I told her about the e-mail I'd gotten, and read her my response. I paused dramatically, and lowered my voice for the final sentence. I eagerly awaited her response.

"Oh, Wil," she said, "why do you need to have such a potty mouth?"

I resisted the urge to tell her that I had no fucking idea.

"It's comedy mom, and it's not always pretty."

"Well, it's very funny. I just wish you didn't have to cuss so much."

I beamed, knowing that I'd made my mom laugh, and — more importantly — made her feel proud of me.

"I gotta go answer emails, mom. I love you."

"I love you too, sweetie. Bye-bye."



I’m on a boat: Summertime

I’m on JoCoCruiseCrazy 2, and I’m taking an Internet vacation until I get home. So every day while I’m gone, something from my archives will post here automatically, for your entertainment. I had a lot of fun picking these different things out, and I hope you enjoy them again, or for the first time.


Originally published June 2002.

Today is Ryan and Nolan's last day of school.

I can't believe that it's here. The end of elementary school for Nolan, and the end of 7th grade for Ryan.

I recall those days when time was measured in terms of school years, but when I look back at my childhood, the only times I remember with any clarity are the summer vacations.

I remember the oppressive heat and still, smoggy air in the San Fernando Valley where I grew up.

I remember the sense of accomplishment I felt when I forced myself to stay awake nearly all night the day I got out of school in 5th or 6th grade, watching VHS tapes of wrestling on the top-loading VCR, just because summer had started, and I could sleep in.

I remember the progression of water-themed toys: The hose, the thing with the clown hat that spun atop the stream of water that you jumped through, the slip-n-slide, and finally the swimming pool.

The Sunland of my elementary and early middle school days only exists in those summertime memories of ice cream trucks and afternoon naps underneath the wall-unit air conditioner.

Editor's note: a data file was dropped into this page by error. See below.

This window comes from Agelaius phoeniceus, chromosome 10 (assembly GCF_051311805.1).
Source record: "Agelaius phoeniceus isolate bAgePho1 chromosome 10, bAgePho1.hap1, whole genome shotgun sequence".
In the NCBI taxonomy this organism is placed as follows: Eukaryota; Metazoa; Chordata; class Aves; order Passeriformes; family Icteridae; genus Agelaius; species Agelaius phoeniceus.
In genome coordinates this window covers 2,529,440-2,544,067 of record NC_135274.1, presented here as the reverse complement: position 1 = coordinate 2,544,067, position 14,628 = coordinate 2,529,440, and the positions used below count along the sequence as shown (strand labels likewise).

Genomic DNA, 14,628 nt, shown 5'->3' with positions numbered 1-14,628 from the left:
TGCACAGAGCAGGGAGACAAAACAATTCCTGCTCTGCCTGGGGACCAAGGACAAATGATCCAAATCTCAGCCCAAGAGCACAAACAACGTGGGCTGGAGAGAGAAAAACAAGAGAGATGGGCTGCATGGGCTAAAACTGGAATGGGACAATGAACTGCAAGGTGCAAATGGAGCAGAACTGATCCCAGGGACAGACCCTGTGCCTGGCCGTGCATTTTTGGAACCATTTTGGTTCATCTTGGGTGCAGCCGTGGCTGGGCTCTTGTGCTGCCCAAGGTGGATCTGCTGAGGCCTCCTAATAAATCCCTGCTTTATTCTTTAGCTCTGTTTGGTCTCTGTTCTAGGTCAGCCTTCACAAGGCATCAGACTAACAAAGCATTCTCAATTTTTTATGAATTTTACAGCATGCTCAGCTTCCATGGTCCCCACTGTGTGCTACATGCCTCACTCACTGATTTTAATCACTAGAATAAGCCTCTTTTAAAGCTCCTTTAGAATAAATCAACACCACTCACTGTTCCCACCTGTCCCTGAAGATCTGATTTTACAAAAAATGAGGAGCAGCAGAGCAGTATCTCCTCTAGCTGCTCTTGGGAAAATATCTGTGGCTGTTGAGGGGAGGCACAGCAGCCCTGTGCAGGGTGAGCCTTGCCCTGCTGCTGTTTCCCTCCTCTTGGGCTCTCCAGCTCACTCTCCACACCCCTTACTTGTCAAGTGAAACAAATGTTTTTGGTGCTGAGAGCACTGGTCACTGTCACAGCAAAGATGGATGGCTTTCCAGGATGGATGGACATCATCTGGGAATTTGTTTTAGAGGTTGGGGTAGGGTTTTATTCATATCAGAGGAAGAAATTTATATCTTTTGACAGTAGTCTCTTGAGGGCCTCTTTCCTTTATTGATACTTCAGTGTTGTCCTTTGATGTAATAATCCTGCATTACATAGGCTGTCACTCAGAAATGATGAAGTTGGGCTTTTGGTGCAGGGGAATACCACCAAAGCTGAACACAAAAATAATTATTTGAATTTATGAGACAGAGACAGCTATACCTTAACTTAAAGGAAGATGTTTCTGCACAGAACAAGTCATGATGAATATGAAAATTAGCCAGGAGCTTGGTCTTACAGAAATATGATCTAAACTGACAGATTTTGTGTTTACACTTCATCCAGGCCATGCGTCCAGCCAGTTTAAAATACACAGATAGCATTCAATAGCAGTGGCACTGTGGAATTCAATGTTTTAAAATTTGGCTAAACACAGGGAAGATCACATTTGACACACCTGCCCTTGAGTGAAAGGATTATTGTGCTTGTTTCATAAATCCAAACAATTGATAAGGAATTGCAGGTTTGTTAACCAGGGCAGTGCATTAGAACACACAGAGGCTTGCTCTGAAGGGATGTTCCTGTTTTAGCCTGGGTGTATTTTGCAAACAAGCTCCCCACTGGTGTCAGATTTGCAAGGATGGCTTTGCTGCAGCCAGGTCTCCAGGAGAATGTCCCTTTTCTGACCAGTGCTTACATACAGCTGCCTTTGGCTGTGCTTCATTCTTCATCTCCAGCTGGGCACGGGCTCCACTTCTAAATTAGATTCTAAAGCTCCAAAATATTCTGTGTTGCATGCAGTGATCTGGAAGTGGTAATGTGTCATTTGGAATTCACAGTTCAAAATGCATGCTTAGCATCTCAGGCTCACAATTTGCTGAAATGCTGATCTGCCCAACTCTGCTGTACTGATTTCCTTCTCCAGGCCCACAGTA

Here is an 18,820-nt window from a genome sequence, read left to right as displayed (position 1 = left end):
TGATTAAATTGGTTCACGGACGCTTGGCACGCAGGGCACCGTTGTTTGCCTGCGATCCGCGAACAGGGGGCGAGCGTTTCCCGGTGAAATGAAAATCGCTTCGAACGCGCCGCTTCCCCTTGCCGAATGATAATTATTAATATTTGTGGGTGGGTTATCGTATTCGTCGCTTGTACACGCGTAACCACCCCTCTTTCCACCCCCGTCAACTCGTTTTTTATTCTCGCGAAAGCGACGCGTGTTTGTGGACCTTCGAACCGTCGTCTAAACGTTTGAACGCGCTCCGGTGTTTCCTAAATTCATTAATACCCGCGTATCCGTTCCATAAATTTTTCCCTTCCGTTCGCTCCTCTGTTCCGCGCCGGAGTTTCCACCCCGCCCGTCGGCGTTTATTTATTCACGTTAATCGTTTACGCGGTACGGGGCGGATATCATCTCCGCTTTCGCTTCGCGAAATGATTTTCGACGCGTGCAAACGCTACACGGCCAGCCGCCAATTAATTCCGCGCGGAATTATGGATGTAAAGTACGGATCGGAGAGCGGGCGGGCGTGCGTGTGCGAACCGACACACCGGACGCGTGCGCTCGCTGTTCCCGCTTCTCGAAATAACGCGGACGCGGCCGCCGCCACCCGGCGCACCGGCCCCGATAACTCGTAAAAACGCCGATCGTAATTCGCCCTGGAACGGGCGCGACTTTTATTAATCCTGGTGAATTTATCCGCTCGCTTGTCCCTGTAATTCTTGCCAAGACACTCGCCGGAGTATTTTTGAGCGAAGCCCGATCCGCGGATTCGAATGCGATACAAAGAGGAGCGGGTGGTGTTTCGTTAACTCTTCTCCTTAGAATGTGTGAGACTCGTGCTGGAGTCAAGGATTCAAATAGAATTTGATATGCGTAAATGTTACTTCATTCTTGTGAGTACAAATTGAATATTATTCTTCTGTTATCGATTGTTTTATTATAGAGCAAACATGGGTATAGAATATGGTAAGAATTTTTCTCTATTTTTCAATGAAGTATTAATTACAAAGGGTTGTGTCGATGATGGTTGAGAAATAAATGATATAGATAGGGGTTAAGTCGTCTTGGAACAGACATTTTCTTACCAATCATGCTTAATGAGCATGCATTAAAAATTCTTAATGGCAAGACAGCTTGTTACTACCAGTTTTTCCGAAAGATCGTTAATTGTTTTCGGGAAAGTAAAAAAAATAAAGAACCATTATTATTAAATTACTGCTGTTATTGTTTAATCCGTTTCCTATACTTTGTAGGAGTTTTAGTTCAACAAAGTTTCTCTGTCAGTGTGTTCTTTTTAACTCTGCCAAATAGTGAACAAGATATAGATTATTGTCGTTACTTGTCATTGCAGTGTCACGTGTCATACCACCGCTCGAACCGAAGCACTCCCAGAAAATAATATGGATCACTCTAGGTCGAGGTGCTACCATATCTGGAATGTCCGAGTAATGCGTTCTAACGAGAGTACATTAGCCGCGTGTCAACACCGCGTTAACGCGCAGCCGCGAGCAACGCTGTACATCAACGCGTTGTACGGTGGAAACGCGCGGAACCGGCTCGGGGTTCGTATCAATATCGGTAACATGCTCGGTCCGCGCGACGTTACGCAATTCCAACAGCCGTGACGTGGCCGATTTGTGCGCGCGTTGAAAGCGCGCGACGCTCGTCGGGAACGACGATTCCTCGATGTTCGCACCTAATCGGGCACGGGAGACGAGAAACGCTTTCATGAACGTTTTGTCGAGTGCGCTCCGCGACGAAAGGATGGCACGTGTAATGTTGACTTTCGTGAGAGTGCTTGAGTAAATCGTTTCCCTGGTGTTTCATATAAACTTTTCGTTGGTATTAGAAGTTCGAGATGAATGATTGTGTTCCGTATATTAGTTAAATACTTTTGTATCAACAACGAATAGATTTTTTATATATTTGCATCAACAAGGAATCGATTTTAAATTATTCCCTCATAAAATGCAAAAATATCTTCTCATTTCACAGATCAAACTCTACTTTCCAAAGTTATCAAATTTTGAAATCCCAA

Back when the livin' was easy.


I’m on a boat: Radio Free Burrito

I’m on JoCoCruiseCrazy 2, and I’m taking an Internet vacation until I get home. So every day while I’m gone, something from my archives will post here automatically, for your entertainment. I had a lot of fun picking these different things out, and I hope you enjoy them again, or for the first time.

I miss doing Radio Free Burrito as much as the people who ask me every day if I'll do another one. Reading all the old entries that I've published this week has inspired me to write more, so maybe linking to some of my favorite RFBs will inspire me to record some new ones.

Radio Free Burrito

Hi there. I'm Wil Wheaton, and I'm from the Internet.

I grew up in Los Angeles, listening to great broadcasters like Jim Ladd, Richard Blade, and Doctor Demento. I listened to radio stations like KLOS, KROQ, and KMET, all during their glory days from the late 70s until the late 80s. I can't remember a time in my life when I didn't love music, and didn't want to be on the radio.

I got a little sidetracked by an acting career, but even when I was at the height of my acting success, my dream of broadcasting never entirely went away. I was never able to make it into actual radio, but when the internet made podcasting possible, I seized the opportunity to play music, tell stories, and finally satisfy my delusions of DJ grandeur.

Radio Free Burrito is an infrequently-updated podcast, mostly focused on podsafe or creative-commons-licensed music. The first 13 posts here at the RFB homepage are considered the archives, and they cover a time period from 2005-2008. Comments are closed on all the archive posts, but as new episodes of RFB are added, those comments will be open.